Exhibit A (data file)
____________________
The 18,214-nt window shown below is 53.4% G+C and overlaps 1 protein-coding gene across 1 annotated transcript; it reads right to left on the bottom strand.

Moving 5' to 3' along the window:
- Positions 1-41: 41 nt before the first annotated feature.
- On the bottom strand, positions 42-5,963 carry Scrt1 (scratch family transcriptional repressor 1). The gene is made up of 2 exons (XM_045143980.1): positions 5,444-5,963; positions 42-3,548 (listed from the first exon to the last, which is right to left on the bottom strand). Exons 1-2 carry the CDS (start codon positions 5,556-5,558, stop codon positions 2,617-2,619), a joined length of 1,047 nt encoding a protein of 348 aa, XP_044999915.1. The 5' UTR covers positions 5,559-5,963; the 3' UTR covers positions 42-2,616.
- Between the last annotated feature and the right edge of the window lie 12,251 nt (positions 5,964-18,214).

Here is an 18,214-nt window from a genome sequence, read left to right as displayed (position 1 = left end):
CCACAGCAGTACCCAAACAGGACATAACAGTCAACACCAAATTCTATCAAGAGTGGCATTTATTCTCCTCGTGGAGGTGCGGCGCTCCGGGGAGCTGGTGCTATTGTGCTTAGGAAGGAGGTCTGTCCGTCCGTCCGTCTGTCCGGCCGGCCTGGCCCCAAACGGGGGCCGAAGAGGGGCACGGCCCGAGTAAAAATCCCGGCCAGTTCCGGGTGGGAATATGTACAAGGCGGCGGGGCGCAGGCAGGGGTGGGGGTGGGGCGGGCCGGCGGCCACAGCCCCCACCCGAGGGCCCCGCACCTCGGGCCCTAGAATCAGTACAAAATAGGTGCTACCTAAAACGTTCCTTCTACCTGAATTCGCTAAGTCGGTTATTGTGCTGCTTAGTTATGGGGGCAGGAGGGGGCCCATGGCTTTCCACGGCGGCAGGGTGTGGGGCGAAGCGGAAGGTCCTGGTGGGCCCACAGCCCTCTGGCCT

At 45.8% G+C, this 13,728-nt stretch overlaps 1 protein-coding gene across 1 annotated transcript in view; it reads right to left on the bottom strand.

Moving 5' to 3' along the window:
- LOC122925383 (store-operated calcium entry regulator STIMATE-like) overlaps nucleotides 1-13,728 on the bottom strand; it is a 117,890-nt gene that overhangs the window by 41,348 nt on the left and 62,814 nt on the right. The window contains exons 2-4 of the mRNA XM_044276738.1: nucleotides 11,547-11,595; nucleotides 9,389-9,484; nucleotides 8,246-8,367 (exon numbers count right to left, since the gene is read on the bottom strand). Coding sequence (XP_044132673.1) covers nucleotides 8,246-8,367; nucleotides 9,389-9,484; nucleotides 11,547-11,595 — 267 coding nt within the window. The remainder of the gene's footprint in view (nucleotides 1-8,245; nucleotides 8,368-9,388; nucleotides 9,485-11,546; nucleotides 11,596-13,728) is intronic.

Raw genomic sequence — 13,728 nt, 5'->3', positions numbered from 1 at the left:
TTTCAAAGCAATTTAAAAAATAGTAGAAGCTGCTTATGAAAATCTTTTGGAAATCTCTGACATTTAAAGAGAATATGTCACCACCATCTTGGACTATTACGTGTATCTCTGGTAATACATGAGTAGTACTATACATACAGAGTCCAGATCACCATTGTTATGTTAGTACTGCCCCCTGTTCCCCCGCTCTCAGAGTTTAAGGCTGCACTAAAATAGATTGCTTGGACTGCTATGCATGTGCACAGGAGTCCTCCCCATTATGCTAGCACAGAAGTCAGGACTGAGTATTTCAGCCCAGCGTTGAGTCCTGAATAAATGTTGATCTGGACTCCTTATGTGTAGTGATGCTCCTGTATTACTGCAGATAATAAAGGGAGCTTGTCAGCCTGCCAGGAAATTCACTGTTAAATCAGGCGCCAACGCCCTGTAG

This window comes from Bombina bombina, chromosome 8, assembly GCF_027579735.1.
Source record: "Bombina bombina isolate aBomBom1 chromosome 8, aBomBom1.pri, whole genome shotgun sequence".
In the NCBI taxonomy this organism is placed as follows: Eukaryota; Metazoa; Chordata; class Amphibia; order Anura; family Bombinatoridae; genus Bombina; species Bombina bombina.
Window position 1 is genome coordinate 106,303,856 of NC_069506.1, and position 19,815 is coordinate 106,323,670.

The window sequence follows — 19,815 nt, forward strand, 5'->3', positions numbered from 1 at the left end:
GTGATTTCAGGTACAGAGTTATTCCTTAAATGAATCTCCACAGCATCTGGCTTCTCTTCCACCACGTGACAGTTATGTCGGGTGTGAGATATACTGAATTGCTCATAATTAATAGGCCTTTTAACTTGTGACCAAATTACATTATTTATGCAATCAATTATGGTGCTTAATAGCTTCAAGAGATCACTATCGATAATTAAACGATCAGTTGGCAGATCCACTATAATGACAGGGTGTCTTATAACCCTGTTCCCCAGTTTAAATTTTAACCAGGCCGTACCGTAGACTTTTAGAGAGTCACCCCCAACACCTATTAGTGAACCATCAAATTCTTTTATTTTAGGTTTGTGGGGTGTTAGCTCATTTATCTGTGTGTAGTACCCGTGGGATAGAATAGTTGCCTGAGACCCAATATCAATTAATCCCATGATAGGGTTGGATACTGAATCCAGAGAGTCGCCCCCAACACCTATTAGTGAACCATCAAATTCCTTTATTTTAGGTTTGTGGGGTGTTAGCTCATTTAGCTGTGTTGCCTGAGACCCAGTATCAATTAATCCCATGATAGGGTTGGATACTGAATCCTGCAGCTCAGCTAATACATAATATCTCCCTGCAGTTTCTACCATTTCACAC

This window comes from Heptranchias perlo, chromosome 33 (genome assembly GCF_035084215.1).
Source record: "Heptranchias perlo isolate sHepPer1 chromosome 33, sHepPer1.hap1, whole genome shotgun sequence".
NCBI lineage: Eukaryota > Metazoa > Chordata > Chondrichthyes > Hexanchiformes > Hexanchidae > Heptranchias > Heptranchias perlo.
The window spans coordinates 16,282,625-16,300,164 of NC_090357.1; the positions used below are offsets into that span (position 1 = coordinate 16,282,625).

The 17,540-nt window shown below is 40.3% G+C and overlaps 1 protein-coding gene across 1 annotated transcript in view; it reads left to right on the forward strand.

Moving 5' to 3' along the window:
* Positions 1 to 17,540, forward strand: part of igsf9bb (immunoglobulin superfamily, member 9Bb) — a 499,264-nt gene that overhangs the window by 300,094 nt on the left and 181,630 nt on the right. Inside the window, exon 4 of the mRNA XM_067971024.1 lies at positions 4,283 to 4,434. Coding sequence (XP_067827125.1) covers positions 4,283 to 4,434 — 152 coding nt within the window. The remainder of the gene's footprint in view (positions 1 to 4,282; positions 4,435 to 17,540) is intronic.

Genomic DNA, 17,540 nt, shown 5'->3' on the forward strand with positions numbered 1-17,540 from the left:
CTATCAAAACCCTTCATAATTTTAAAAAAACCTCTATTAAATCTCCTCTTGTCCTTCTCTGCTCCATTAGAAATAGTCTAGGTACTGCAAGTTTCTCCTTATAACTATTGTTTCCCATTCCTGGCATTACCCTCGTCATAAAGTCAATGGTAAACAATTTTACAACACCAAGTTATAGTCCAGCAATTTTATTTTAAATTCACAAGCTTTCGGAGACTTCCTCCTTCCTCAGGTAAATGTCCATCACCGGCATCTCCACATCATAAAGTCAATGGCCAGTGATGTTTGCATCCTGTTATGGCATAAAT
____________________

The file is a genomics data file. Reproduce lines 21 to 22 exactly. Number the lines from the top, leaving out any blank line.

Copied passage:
NCBI lineage: Eukaryota > Metazoa > Chordata > Chondrichthyes > Hexanchiformes > Hexanchidae > Heptranchias > Heptranchias perlo.
The window spans coordinates 16,282,625-16,300,164 of NC_090357.1; the positions used below are offsets into that span (position 1 = coordinate 16,282,625).